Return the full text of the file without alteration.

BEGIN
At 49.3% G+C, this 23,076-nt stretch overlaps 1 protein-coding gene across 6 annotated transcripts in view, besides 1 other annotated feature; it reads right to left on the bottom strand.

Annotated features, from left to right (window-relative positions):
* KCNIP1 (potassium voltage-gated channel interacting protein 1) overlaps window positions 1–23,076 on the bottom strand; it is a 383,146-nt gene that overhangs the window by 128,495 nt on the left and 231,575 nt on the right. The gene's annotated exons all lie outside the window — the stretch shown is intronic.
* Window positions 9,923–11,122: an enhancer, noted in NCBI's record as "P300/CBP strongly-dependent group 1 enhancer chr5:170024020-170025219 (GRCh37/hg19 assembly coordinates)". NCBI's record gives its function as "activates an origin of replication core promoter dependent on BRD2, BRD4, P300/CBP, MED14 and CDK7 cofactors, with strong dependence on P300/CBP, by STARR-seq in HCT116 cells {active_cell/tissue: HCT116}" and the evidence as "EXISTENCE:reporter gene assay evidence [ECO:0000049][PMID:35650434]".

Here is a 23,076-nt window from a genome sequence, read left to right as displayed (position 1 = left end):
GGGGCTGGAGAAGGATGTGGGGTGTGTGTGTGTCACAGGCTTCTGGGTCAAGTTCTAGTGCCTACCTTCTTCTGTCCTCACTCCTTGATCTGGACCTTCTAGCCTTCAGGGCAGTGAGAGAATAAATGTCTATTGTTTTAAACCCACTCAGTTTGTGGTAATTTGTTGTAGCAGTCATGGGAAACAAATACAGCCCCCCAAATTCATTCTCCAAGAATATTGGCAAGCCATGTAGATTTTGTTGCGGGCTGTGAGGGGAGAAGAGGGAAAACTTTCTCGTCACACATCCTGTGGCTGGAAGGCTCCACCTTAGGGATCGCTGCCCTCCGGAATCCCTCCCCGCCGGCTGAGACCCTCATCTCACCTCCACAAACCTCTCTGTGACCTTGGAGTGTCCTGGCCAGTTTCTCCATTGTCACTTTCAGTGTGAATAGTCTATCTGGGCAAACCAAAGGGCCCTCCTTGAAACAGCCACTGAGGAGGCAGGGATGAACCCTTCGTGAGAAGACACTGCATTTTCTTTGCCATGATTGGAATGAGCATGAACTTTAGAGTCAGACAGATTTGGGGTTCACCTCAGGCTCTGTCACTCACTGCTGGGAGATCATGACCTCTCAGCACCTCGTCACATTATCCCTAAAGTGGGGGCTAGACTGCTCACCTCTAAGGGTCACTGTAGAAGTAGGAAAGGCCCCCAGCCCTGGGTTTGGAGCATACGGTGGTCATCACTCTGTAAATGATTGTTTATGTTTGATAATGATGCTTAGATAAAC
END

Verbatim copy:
At 49.3% G+C, this 23,076-nt stretch overlaps 1 protein-coding gene across 6 annotated transcripts in view, besides 1 other annotated feature; it reads right to left on the bottom strand.

Annotated features, from left to right (window-relative positions):
* KCNIP1 (potassium voltage-gated channel interacting protein 1) overlaps window positions 1–23,076 on the bottom strand; it is a 383,146-nt gene that overhangs the window by 128,495 nt on the left and 231,575 nt on the right. The gene's annotated exons all lie outside the window — the stretch shown is intronic.
* Window positions 9,923–11,122: an enhancer, noted in NCBI's record as "P300/CBP strongly-dependent group 1 enhancer chr5:170024020-170025219 (GRCh37/hg19 assembly coordinates)". NCBI's record gives its function as "activates an origin of replication core promoter dependent on BRD2, BRD4, P300/CBP, MED14 and CDK7 cofactors, with strong dependence on P300/CBP, by STARR-seq in HCT116 cells {active_cell/tissue: HCT116}" and the evidence as "EXISTENCE:reporter gene assay evidence [ECO:0000049][PMID:35650434]".

Here is a 23,076-nt window from a genome sequence, read left to right as displayed (position 1 = left end):
GGGGCTGGAGAAGGATGTGGGGTGTGTGTGTGTCACAGGCTTCTGGGTCAAGTTCTAGTGCCTACCTTCTTCTGTCCTCACTCCTTGATCTGGACCTTCTAGCCTTCAGGGCAGTGAGAGAATAAATGTCTATTGTTTTAAACCCACTCAGTTTGTGGTAATTTGTTGTAGCAGTCATGGGAAACAAATACAGCCCCCCAAATTCATTCTCCAAGAATATTGGCAAGCCATGTAGATTTTGTTGCGGGCTGTGAGGGGAGAAGAGGGAAAACTTTCTCGTCACACATCCTGTGGCTGGAAGGCTCCACCTTAGGGATCGCTGCCCTCCGGAATCCCTCCCCGCCGGCTGAGACCCTCATCTCACCTCCACAAACCTCTCTGTGACCTTGGAGTGTCCTGGCCAGTTTCTCCATTGTCACTTTCAGTGTGAATAGTCTATCTGGGCAAACCAAAGGGCCCTCCTTGAAACAGCCACTGAGGAGGCAGGGATGAACCCTTCGTGAGAAGACACTGCATTTTCTTTGCCATGATTGGAATGAGCATGAACTTTAGAGTCAGACAGATTTGGGGTTCACCTCAGGCTCTGTCACTCACTGCTGGGAGATCATGACCTCTCAGCACCTCGTCACATTATCCCTAAAGTGGGGGCTAGACTGCTCACCTCTAAGGGTCACTGTAGAAGTAGGAAAGGCCCCCAGCCCTGGGTTTGGAGCATACGGTGGTCATCACTCTGTAAATGATTGTTTATGTTTGATAATGATGCTTAGATAAAC